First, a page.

The COVID-19 pandemic has left many migrants vulnerable to abuse. Migrant workers face a range of abuses from employers, including deceptive recruitment practices, wage theft, passport confiscation, unsafe living and working conditions and excessive work demands. The spread of COVID-19 and the lockdown to contain it has only exacerbated these conditions.
In an effort to address these ongoing situations civil society and trade union came together on the discussion session titled “COVID-19 and world changes: Bangladeshi labour migrants and our duties” to ensure migrants’ right as well as to define our engagements during this pandemic.
The discussion session was co-hosted by CSOs for Global Commitments on Migration (CGCM), Bangladesh Labour Rights Forum (BLRF) & Bangladesh Nari Sromik Kendra (BNSK) at Dhaka Reporters Unity on 1st September 2020.
Sumaiya Islam, Executive Director of BNSK and co-organizer of the event, highlighted how the civil society and trade unions came together to protect migrants rights and promised to continue this collaboration. She also demanded immediate compensation for women migrant workers who have been denied wage and action against the responsible recruiting agencies.
Syeed Ahamed stated, the case of Raihan Kabir shows that the right to protest and demand justice is universal and should definitely be protected by all means both at home and abroad. The govt. of Bangladesh, particularly the embassies, need to take a stronger position in protecting the rights of migrants. The sending countries also need to have a better collaboration with civil society organizations and trade unions to make sure cases such as this never happen.
Abul Hossain, convenor of BLRF as well as the moderator of the event, called for south-asian unity among the organizations working for labour rights to ensure rights of the migrants in the destination countries.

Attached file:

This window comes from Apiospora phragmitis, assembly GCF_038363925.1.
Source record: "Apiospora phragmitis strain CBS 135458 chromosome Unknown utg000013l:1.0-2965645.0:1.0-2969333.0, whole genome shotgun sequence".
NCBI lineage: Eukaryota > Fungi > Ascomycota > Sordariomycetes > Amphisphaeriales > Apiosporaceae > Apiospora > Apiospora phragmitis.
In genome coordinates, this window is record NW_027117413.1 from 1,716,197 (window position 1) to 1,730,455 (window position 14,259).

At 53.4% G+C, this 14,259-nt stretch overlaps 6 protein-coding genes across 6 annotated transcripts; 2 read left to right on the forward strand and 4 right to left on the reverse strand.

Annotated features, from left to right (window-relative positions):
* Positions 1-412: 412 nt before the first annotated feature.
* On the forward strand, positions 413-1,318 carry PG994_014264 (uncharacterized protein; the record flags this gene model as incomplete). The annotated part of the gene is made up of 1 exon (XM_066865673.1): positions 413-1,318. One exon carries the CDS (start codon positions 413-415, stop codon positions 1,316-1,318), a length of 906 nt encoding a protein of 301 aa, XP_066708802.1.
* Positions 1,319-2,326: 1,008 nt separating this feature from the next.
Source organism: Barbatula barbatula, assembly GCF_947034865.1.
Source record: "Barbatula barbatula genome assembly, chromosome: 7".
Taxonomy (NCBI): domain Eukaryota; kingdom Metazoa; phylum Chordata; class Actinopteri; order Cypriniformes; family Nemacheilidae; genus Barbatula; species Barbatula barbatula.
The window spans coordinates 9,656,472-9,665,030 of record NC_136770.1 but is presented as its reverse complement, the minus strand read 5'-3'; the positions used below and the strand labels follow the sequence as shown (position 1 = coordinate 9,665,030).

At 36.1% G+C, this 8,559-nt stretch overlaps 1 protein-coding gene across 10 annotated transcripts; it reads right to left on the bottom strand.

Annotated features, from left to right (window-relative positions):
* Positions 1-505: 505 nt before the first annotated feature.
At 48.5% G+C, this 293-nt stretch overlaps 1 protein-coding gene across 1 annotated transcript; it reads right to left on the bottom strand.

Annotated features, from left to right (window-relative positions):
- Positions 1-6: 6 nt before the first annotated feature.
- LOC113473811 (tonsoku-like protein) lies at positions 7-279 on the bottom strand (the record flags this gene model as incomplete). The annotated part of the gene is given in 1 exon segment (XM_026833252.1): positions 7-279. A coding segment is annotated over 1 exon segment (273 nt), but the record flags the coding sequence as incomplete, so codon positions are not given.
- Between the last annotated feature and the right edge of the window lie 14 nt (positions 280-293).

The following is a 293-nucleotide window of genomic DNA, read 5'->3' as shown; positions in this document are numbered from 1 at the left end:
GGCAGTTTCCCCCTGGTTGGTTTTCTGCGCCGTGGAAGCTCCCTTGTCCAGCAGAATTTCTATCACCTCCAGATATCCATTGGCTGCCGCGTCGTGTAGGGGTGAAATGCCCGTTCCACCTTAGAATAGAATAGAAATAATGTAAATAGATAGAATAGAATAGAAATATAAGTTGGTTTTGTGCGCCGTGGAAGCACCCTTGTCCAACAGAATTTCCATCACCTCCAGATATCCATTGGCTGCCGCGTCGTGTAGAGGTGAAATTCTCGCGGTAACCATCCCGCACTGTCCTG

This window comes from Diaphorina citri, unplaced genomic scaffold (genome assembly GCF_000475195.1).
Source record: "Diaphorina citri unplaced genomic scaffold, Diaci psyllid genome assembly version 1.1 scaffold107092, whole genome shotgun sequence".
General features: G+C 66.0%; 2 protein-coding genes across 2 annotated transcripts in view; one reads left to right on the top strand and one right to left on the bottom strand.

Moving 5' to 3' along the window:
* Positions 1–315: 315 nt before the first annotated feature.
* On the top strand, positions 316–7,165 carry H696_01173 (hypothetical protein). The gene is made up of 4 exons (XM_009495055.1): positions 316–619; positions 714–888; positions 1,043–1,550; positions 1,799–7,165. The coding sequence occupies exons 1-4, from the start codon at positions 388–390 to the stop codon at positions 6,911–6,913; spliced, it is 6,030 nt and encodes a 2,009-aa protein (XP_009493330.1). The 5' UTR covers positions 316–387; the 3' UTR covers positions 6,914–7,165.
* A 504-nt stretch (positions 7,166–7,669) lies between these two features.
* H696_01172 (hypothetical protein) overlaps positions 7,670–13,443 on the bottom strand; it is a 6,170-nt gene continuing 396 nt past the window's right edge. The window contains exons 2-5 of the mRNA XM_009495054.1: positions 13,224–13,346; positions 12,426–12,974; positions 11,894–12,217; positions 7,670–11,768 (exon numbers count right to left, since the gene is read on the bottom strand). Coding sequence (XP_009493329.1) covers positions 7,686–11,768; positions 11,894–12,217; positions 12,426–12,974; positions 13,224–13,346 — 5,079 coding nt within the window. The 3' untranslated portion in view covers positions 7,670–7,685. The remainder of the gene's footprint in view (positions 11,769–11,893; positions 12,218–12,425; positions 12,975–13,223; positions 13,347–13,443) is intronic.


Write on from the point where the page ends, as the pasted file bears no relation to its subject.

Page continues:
Razekuzzaman Ratan from Socialist Labour Front (SLF) stressed on the unity of the migrants’ right movement. He stated, when individuals demand something it’s often overlooked, only when people unite and demand the same thing it becomes a movement. This is why we need a broader united front to carry forward our demands for the workers rights.
Number to returnee migrants shared their experiences at the event. Among them were Rayhan Kabir, the returnee migrant from Malaysia. He mentioned that the Malaysian judiciary couldn’t file any case against him as he did nothing illegal in speaking up against the mistreatment of Bangladeshi migrant workers. He also expressed his wish to continue working for the rights of migrant workers, now that he has been discharged.
Other returnee migrants also shared how they were tortured and required to work inhuman shifts doing tasks beyond their contract for little to no payment. One of the migrant workers shared that she used to get a higher payment here in Bangladesh, working in the RMG industry, then she got working tirelessly in the middle east. Another woman mentioned she was forced to work without any payment for 2 years.
Among other attendees were Syed Sultan Uddin Ahmmed, Workers Specialist of ILO, ACTRAV, South Asia; Advocate Salma Ali, ED of BNWLA; Sanjib Pandey from Asia Monitor Resource Centre; Kohinoor Mahamood, Director of BILS; Ashim Kumar Roy labour leader from India and Zakir Hossain from BLRF.